Gilchrist, M. D.
Gilchrist, M. D.
Gilchrist, M. D.
Now showing 1 - 10 of 133
- PublicationRayleigh-Lamb wave detection of two-dimensional defects in metal plates(Wiley, 2001)
; ;Nondestructive testing of engineering structures is essential to ensure safety. Ultrasonic C-scanning uses waves ropagating normal to a plane surface. This is accurate, but slow for planar structures. Longitudinal waves would allow quicker testing of such structtwes. This paper considers the reflection of low to moderate frequency Rayleigh Lamb waves by a through width lozenge-shaped defect in an isotropic plate. A numerical method is used. It is shown that such longitudinal ultrasonic waves can be used with success to detect and locate structural defects if care is exercies in frequency selection. 62
- PublicationA Weapon of Choice: replication of damage in Irish Early Bronze Age Halberds(University College Dublin, 2011)
- PublicationThe Association among Injury Metrics for Different Events in Ice Hockey Goaltender Impact(International Research Council on Biomechanics of Injury (IRCOBI), 2016-09-16)
; ; ;Current ice hockey goaltender helmet standards use a drop test and peak linear acceleration to evaluate performance. However, ice hockey goaltenders are exposed to impacts from collisions, falls and pucks which each create unique loading conditions. As a result, the use of peak linear acceleration as a predictor for brain trauma in current ice hockey standards may not be most appropriate. The purpose of this study was to determine how kinematic response measures correlate to maximum principal strain and von Mises stress for different impact events. A NOCSAE headform was fitted with three ice hockey goaltender helmet models and impacted under conditions representing these three different impact events (fall, puck, collision). Peak resultant linear acceleration, rotational acceleration and rotational velocity of the headform were measured. Resulting accelerations were input into the University College Dublin Brain Trauma Model, which calculated maximum principal strain and von Mises stress in the cerebrum. The results demonstrated that the relationship between injury metrics in ice hockey goaltender impacts is dependent on the impact event and velocity. As a result of these changing relationships, the inclusion of finite element analysis in test protocols may provide a more practical representation of brain loading in evaluating the performance of ice hockey goaltender helmets. 483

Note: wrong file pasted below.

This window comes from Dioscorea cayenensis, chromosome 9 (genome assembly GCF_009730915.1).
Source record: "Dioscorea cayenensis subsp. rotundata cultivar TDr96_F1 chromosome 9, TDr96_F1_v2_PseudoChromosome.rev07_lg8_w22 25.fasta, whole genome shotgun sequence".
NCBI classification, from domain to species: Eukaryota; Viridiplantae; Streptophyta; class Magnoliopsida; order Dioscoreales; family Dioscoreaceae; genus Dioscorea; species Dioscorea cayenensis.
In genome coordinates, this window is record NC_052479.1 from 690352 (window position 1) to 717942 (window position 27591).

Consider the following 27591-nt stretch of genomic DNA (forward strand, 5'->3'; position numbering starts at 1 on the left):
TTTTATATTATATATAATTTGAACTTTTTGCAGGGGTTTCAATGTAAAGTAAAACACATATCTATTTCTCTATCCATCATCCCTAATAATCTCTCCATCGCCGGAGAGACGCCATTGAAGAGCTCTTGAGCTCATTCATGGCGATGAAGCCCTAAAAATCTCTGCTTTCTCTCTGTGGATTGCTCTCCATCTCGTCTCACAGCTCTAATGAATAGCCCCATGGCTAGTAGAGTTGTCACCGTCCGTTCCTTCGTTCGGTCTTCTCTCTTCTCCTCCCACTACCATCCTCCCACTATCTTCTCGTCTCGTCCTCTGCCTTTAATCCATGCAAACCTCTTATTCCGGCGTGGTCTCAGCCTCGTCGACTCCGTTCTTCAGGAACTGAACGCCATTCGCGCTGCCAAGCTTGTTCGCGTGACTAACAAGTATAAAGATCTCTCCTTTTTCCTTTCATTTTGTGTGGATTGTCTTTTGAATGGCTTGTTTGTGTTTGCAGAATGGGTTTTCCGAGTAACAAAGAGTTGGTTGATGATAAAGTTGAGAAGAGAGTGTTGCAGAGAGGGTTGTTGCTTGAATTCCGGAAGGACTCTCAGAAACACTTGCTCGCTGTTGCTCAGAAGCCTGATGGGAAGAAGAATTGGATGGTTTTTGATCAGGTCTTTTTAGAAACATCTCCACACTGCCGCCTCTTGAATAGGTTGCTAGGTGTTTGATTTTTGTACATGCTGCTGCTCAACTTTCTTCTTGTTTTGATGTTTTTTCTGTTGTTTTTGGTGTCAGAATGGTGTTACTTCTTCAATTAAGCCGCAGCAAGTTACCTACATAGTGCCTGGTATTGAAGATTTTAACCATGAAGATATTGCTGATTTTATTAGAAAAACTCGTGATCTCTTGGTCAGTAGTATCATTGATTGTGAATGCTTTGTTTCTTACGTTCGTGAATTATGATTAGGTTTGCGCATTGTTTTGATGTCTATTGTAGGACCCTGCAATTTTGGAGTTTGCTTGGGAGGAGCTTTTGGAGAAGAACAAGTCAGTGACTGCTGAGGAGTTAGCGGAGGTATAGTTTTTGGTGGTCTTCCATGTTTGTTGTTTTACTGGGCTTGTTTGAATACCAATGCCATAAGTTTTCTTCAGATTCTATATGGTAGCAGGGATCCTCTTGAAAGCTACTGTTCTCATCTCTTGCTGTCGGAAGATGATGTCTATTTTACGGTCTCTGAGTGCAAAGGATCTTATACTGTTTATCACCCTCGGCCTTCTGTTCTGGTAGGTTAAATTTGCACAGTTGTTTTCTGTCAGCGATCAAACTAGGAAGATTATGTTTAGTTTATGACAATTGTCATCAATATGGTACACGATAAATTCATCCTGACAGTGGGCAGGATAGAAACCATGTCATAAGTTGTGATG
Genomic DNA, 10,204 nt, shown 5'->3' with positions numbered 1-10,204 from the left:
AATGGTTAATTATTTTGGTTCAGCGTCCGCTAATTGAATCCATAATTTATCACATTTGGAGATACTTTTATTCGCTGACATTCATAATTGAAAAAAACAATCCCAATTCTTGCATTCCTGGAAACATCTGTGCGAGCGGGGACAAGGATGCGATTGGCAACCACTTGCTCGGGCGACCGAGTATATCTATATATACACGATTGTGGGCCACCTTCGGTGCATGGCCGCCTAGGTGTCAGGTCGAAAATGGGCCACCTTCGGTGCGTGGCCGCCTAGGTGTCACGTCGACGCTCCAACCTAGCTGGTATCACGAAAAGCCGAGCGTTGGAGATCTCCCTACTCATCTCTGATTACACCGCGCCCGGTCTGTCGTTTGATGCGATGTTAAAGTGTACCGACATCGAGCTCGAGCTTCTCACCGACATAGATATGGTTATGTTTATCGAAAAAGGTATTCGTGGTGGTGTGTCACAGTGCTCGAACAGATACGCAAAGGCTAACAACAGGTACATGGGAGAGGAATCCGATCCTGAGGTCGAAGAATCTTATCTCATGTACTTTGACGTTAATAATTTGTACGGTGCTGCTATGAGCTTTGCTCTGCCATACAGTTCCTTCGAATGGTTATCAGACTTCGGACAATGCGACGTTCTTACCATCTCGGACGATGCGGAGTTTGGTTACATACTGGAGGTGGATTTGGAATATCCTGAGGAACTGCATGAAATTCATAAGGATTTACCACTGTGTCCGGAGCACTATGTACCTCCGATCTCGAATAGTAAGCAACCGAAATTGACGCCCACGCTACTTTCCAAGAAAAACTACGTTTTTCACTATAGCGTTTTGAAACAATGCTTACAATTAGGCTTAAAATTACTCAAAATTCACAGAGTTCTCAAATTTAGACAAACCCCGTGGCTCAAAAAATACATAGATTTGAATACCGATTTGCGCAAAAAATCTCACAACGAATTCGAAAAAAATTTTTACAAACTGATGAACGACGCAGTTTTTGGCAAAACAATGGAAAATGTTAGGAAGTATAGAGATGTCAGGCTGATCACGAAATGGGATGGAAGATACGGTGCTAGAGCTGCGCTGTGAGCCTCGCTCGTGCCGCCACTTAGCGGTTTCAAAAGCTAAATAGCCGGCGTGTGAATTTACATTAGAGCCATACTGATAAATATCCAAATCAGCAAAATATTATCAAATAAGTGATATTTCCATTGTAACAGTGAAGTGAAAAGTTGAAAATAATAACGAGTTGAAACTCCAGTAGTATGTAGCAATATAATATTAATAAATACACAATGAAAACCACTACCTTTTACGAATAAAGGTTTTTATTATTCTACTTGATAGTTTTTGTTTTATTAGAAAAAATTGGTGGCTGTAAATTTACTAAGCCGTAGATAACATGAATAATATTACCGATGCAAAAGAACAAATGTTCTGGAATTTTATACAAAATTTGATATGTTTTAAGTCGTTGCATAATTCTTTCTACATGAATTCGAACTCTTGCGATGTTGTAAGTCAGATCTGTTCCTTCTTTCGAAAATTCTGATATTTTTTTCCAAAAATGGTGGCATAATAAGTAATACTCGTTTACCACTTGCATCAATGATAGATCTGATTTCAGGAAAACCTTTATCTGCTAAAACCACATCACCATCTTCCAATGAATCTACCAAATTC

- PublicationUse of advanced composite materials in the construction of suspension push-rods for a Formula one racing car(Research Signpost, 2002-05)Advanced composite materials, particularly carbon fibre-reinforced epoxies, are used extensively in the construction of contemporary Formula One racing cars because of their high specific stiffness and strength properties. The present Chapter is concerned with one significant load-bearing component, namely the suspension push-rod. These push-rods exist at the four corners of a car and link the monocoque, engine and gearbox casing to a racing track and, as such, they are subject to severe inertial forces and dynamic compressive and flexure forces. The design, manufacture and in-service behaviour of carbon/epoxy push-rods are discussed in the present Chapter. Both uniform and tapered layups of unidirectional and woven cross-ply prepreg have been used to manufacture pushrods of aerofoil cross-sections. These structural components have been loaded to catastrophic failure and the identified damage mechanisms were seen to includefibre micro buckling, fibre kinking and fibre fracture. A comparison has been made between the actual and theoretically predicted failure strains and it is seen that buckling was the ultimate cause of failure in all cases. The ultimate strength of the carbon/epoxy composite material was greater than the compressive strength of the push-rods and consequently, scope exists for improving the performance of the present design of composite push-rods.